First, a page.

The Pew Research Center's latest survey on people and the press reveals a yawning gap between news credibility and its favorability, as growing numbers question the accuracy of the news they read, listen to and watch. These sentiments are echoed in the Project for Excellence in Journalism's annual report, "The State of the News Media."
"Credibility ratings for most major news outlets had reached a low ebb," the Pew reported in June 2004 (see News Audiences Increasingly Politicized). The latest survey adds to the decline and concludes that there is "a startling rise in the politicization of opinions on several measures" in the United States. The State of the News Media Report found that, from 1985 to 2002, the number of Americans who thought news organizations were highly professional declined from 72% to 49%.
Left in the lurch of media's downward turn is the hard-hitting news and investigative journalism that Americans need to shake up the powerful and challenge the status quo.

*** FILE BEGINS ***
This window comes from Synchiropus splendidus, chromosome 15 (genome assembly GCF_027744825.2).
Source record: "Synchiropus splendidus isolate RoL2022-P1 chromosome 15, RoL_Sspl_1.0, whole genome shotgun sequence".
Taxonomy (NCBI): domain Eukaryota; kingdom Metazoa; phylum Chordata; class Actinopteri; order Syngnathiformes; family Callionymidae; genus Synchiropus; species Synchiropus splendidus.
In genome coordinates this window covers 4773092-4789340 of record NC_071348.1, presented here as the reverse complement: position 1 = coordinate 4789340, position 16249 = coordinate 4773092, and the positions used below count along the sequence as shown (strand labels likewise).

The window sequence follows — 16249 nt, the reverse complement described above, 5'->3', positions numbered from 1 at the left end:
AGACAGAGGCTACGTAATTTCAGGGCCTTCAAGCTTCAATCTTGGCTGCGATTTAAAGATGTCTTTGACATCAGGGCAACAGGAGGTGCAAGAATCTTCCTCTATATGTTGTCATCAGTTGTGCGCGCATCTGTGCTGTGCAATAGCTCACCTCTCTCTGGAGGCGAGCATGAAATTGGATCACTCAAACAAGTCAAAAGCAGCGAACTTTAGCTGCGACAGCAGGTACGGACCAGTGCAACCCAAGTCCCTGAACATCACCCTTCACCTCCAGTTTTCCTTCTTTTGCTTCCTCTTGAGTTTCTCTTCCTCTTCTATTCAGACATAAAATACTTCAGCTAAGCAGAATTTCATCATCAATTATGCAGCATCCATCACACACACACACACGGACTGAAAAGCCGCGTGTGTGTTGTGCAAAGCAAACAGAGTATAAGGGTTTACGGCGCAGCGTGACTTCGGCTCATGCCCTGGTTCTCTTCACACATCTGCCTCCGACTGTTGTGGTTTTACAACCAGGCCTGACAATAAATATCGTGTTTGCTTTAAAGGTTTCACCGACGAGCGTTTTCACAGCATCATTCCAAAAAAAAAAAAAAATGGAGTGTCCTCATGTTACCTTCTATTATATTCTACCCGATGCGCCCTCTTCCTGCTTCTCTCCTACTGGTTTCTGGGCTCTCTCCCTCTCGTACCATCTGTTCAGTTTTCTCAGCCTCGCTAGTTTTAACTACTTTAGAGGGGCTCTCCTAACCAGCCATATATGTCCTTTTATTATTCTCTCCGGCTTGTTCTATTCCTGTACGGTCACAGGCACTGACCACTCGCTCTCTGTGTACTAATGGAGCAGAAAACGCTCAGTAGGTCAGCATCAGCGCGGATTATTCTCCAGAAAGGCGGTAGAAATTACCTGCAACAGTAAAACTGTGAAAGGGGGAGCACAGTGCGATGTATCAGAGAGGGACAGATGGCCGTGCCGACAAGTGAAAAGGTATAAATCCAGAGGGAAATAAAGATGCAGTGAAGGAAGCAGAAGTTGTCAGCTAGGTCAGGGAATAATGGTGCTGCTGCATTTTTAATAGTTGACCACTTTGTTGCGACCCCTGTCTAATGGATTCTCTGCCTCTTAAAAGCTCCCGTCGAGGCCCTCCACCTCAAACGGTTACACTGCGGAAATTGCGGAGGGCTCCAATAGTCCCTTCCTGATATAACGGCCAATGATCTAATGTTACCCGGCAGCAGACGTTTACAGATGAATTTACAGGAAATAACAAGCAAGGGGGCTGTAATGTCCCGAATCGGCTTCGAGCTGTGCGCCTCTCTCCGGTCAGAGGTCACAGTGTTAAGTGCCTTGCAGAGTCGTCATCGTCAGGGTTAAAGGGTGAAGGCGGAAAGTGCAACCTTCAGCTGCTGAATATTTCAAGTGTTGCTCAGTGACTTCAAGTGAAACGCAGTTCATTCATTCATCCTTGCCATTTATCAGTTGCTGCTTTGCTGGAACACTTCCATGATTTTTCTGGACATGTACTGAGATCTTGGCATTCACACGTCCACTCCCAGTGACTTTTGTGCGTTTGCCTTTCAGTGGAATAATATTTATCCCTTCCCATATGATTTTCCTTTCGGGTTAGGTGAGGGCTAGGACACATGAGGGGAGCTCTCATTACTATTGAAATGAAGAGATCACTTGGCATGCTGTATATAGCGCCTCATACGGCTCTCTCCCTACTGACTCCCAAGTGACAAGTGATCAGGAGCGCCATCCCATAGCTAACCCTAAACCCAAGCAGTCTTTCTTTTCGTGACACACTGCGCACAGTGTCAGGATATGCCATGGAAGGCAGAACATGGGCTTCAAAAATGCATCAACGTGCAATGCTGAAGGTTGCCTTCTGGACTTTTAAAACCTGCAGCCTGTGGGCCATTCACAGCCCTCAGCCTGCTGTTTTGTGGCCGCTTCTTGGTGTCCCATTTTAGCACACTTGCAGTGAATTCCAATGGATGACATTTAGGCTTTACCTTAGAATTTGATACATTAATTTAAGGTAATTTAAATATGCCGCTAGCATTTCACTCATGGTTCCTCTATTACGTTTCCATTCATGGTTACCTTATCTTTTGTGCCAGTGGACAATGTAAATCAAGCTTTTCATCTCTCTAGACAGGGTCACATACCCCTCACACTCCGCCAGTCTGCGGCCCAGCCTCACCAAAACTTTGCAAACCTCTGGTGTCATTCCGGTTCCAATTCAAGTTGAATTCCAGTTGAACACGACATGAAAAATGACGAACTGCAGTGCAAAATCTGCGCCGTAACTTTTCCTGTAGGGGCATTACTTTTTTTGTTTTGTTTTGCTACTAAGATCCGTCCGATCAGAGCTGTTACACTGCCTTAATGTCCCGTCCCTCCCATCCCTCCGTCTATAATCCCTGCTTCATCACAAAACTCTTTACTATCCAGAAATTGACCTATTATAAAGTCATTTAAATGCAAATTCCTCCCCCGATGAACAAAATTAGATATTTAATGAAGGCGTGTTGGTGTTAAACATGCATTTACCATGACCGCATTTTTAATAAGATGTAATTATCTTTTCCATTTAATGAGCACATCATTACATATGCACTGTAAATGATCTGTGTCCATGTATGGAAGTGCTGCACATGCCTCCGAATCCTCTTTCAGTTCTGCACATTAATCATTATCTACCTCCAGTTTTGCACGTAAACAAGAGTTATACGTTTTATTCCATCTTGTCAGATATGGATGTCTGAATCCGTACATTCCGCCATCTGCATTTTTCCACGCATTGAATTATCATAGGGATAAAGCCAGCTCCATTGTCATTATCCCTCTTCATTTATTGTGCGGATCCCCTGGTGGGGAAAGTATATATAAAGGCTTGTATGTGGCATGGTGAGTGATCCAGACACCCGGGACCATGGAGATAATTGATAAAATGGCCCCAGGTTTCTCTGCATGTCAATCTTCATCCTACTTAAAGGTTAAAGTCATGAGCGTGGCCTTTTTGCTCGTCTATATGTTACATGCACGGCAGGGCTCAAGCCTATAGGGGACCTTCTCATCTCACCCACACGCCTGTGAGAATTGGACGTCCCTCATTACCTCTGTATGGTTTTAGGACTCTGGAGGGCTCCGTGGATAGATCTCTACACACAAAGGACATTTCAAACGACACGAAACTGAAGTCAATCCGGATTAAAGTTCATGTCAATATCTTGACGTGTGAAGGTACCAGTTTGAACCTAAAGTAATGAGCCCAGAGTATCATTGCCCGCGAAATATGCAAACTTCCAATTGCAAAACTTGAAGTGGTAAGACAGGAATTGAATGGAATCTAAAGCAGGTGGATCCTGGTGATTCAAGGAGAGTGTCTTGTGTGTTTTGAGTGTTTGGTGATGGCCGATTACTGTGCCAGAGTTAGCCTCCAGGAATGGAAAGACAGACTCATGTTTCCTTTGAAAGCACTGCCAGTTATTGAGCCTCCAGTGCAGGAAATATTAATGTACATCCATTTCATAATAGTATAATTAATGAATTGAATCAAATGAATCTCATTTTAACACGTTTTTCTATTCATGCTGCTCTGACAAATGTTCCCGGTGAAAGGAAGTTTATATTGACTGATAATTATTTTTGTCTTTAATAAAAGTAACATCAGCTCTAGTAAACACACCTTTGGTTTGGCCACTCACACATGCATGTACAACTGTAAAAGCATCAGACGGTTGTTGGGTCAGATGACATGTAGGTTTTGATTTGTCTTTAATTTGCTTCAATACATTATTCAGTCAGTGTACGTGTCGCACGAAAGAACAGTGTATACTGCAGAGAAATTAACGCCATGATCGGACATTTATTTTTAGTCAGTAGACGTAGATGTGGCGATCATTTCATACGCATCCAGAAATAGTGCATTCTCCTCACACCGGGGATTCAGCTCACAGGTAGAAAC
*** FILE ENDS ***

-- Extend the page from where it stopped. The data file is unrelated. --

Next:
In a society where corporate and government priorities combine to control the political agenda, a forthright media is meant to serve as provocateur -- advocating for truth, speaking on behalf of disenfranchised, and using facts to shake undeserving elites from their higher perch.
Journalists who work on behalf of the public good, and against the blindly pro-corporate and government agenda of mainstream media, are being dragged down by a media system that has sold out good journalism to serve its bottom line.
Tom Fenton, in his 2005 book Bad News: The Decline of Reporting, the Business of News and the Danger to Us All, reports that the news industry – and in particular the networks – were once thought of as a public service.
Commercial news media have been commandeered by their corporate parents as a cash cow, argues Fenton. “None of the networks is talking about providing more international news, more context, or serving the American public better,” he writes. “Their vision is focused as always on the bottom line.”
Pew's report confirms the resulting public cynicism.
Karl Rove is chalking up another victory in the concerted campaign to dismantle and discredit dissenting views. The key to our response is to be both critical of the corporate news industry -- which has become a convenient if not undeserving target in the failure of public trust -- while fostering an empowered and independent news system to flush out Rove and his fellow rats, once and for all.